1.what does the amount of resistance mean and have to do with the guitars tone?
Resistance is another way to say, in effect, how 'wound' a pick up is. The more wound it is, the more output (hot) the pick up will have. When you read resistance, you would probably notice that single coil pick ups have less resistance that humbuckers and that pick ups made for higher output will also correlate to a higher resistance. For tone...see the next question2. What does "hot" mean and whats the hottest pickup
Jumping from the last question, a pick up that is more wound is 'hotter' and give more output. What this does is essentially send more signal to the amp than a less hot pick up. Hot picks are key to getting a more natural sounding overdrive and make it easier to do so..
'Hottest' pick up depends...non-active versus active pick ups. Active picks (with batteries) theoretically put more sound to the front of the amp because it's using a little extra powered boost from the active circuitry. Example is an EMG 85. For metal, I'm a fan of powered EMG's.
Non-active is something like Seymour Duncan Dimebucker (Dimebag Darrell). I've never heard it and only ran across it recently in looking at new pick ups but I read a little and it's pretty hot.3. what makes pickups distorted like Angus Young signatures?
Lots of stuff comes in to play for an Angus tone but specific to pick ups, see the previous two questions. It's likely the overwound pick up but can also be the type of magnet used too (ceramic versus Alnico). Alnico is said to have a beefier output. I think the Angus has an Alnico V. Other things go in to it such as wax sealing (to protect from pick up 'microphonic' issues etc). An overwound pick up with a 'beefy' magnet is going to push the amp a little more and make it easier to get that warm 'butter' tone with overdrive.4. how do i tell if a pickup is would be good on a custom in the neck position or bridge position?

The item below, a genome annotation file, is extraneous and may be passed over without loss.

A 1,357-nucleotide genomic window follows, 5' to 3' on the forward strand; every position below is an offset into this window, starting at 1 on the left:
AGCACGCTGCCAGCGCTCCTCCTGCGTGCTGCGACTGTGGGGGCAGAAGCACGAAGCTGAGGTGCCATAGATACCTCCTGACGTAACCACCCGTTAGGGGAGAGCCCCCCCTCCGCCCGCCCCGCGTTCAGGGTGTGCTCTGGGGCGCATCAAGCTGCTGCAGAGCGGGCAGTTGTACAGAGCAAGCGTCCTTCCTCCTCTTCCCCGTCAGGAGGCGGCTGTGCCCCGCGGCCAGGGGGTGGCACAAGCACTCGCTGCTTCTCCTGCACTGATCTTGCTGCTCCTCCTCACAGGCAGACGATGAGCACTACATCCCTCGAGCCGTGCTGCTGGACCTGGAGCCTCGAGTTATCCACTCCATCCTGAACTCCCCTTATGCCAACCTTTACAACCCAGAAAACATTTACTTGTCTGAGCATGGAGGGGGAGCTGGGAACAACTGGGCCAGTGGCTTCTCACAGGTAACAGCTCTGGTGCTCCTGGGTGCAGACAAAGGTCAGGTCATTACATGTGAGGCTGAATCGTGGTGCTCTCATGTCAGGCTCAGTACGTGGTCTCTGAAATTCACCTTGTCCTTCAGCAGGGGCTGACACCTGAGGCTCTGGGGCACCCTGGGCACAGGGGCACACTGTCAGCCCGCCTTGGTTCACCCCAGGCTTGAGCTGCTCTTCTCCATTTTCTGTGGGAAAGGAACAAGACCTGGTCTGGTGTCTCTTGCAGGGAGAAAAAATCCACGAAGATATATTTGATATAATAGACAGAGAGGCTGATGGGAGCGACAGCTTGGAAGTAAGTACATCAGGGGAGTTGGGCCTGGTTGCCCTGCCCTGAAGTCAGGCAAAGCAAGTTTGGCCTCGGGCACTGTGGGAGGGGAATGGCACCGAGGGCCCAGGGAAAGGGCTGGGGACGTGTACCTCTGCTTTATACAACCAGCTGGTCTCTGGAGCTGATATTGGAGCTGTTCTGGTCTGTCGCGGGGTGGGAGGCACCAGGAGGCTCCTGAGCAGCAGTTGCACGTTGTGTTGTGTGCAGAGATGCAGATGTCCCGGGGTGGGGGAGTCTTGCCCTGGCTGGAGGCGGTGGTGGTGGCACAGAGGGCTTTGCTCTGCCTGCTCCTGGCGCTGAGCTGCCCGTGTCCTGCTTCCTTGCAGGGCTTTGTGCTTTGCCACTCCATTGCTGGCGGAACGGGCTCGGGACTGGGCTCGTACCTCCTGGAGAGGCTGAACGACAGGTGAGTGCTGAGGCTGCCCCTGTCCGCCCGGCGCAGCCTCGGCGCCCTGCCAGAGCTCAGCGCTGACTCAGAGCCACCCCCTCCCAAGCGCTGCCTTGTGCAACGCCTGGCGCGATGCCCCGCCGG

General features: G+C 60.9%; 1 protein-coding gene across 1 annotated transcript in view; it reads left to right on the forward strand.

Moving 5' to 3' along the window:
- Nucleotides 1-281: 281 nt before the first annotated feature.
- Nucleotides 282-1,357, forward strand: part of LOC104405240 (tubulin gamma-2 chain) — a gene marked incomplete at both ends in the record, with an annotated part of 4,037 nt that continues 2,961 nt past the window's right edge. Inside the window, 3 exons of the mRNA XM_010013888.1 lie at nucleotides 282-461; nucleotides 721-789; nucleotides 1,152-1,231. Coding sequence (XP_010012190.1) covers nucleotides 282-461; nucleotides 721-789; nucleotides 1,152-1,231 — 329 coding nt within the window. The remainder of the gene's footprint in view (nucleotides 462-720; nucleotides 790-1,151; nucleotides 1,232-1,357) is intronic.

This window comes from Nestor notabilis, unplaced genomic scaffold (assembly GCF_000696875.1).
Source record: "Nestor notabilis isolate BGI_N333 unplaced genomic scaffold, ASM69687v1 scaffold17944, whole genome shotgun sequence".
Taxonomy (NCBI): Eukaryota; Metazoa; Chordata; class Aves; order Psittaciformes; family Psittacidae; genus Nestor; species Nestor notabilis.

What will be good depends on what you want. This is not so much a science that as a matter of personal preference. For me, I have a Gibson ES333. So, I'm replacing the current pick ups with a Gibson '57' in the bridge position and a '57T' (Plus) in the neck position. The '57' gives a warm, mellow tone for cleaner playing like in some jazz or less to non-distorted playing. It's cleaner but warm. The '57T' is more wound and give a classic overdrive sound like an early AC/DC (Malcom) or most any other classic rock sound.
So, it's a matter of what you want from the pick ups. You may not even know that now but it isn't a bad rule of thumb to have a less wound pick up in the neck position. 5.lets say i was going to have an Angus young signature humbucker. Would i need one in the neck and one iin the bridge or could i use an Angus Young and another one (like and eddie van halen or or custom)?
Pick ups are mix and match so you can do whatever combination you desire. You can break the 'rules' if you like if that serves your tone needs. Whatever 'rules' there are, you need to get out of your pick ups what it is you want to hear. A few things I said above are rules of thumb that I've picked up over the years but there really is no single path you have to follow.
In the 80's, I spent more money on pick ups that I practically did food (ok, not really...) so finding what you want to hear can often be a little journey of experimentation. Then again, if ya know what you want to hear, folks can guide you to the pick up that will do that.
....what I've said above is, I think, reasonably accurate but others may have more input to give. Still...A little bit of info to work with.